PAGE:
Polite Company

In response to The Daily Post’s writing prompt: “Polite Company.”agree or disagree, it’s not wise to talk religion or politics with people you don’t really know.

Disagree.  In fact, if you are talking to people you don’t really know, it may be the safest time to discuss religion or politics.  You can be completely honest about your opinions and state points you disagree on without worrying about how it might change the other person’s opinion of you or worrying about offending or hurting the other person’s feelings.  It can be a completely open debate.

The other safest time to discuss religion and politics is if you are speaking with true friends.  By “true friends”, I am talking about the people you pretty much share an unconditional love for.  No matter what happens, you know you will be there for each other.  You can disagree without judging, you accept each others shortcomings, and you are there to support one another.  I can count the amount of people in my life that fall into this category on one hand.  Relationships like this are a rare gift and should be nurtured and never taken for granted.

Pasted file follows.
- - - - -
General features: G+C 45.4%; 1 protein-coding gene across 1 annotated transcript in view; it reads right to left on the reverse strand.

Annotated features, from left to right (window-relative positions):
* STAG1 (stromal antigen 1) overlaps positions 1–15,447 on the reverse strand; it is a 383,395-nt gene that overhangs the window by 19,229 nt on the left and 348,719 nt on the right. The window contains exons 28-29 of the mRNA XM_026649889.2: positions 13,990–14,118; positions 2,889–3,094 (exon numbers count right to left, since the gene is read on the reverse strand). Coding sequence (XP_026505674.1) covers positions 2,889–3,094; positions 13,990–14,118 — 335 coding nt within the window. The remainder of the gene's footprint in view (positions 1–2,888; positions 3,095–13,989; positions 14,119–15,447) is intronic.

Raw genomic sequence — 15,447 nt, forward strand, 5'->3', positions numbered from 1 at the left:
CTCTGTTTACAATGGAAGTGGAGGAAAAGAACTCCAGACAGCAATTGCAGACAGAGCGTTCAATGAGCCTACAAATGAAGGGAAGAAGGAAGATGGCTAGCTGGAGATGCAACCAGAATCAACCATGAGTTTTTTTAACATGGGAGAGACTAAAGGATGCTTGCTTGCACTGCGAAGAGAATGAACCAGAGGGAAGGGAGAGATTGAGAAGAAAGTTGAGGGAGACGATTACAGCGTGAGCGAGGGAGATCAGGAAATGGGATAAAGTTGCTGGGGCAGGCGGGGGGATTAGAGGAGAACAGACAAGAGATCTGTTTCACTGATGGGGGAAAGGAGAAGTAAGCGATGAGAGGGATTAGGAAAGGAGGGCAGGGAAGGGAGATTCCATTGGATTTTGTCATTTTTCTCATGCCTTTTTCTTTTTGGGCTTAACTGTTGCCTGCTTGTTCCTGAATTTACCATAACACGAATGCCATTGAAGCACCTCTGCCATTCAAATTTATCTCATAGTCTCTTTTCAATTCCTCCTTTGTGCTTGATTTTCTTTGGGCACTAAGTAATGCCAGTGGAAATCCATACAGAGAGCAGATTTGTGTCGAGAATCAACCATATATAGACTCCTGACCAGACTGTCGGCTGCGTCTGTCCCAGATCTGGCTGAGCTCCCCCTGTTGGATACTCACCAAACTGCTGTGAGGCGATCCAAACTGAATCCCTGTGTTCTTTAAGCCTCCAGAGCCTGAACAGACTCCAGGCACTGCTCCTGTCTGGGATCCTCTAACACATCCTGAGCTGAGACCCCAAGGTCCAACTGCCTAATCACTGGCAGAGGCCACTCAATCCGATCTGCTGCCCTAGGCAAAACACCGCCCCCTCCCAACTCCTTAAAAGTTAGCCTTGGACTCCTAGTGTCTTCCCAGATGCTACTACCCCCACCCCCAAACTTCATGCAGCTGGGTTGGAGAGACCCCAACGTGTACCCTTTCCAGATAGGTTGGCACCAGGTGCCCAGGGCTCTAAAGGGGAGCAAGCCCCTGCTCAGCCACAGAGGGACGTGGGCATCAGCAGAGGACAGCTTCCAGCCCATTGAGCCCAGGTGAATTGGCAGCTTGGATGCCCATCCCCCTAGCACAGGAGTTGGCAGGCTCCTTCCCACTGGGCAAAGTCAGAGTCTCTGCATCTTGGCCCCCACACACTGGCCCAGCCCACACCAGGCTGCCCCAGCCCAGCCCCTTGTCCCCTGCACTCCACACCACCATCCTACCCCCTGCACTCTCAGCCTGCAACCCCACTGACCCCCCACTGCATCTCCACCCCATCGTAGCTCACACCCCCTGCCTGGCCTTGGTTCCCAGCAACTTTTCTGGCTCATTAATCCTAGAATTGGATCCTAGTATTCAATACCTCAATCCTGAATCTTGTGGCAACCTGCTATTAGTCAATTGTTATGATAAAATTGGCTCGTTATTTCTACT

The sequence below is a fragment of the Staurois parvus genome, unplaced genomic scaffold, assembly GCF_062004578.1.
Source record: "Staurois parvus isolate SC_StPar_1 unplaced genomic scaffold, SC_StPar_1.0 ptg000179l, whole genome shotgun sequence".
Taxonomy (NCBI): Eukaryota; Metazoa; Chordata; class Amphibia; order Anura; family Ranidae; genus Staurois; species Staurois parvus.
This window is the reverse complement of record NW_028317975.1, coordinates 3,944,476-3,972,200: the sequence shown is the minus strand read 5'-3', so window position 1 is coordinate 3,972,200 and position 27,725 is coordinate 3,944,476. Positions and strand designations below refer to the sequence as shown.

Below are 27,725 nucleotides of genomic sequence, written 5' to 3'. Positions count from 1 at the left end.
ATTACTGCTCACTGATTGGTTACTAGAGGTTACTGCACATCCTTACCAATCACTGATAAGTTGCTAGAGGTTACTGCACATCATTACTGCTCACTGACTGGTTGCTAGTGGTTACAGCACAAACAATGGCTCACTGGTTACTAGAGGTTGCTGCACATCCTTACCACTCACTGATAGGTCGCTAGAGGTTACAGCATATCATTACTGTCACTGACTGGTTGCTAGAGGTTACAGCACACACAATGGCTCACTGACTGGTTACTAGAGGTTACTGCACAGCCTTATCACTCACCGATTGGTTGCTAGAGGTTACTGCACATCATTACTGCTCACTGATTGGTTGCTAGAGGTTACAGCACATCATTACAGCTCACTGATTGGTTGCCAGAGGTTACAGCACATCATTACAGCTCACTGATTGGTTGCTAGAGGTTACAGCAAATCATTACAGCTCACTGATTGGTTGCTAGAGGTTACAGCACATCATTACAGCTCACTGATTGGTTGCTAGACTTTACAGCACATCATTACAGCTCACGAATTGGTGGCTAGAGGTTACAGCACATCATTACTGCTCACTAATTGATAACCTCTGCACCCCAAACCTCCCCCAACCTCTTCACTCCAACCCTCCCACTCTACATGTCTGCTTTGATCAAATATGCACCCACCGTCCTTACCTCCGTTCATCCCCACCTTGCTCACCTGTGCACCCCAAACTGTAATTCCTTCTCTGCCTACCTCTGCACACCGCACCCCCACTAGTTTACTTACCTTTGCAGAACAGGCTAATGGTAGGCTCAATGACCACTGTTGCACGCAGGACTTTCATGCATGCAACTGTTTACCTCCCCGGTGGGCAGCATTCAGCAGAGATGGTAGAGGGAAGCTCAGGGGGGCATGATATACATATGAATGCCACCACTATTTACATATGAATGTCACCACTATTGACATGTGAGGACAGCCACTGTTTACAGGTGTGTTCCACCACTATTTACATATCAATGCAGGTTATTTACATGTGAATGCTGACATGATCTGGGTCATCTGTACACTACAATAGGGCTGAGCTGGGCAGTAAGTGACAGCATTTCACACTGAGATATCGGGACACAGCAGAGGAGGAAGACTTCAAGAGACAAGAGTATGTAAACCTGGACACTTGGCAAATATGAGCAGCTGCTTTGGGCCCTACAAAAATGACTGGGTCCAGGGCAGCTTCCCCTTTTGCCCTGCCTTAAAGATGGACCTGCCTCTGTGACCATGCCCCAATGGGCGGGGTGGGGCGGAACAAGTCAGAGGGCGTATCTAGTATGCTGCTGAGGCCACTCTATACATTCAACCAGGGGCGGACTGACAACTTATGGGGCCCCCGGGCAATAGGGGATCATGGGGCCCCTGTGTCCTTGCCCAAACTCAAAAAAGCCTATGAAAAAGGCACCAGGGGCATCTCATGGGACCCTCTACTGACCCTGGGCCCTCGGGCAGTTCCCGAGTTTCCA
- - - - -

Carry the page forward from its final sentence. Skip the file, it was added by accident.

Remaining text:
Then there is a huge area in between, where speaking about religion or politics can get really dicey.  This group of people is huge and encompasses acquaintances, co-workers, fair weather friends and many times even family members.  For whatever reason, these are the people that might judge you if you think differently from them, gossip about you and can even be down right mean.

I remember one occasion being invited out with a group of women and one of the women started talking politics.  She was obviously Republican, had obviously read a lot of mass emails going around the Internet with various Republican propaganda, and had obviously never heard of Snopes.com or bothered to use it.  I kept quiet, until I choked on my drink as she announced loud enough for the entire restaurant to hear, “And if anyone dares to admit to being a Democrat in my presence, I will beat their ass til they learn their lesson!”

I made a mental note to make sure I always had other commitments if I was ever invited to lunch with them again.

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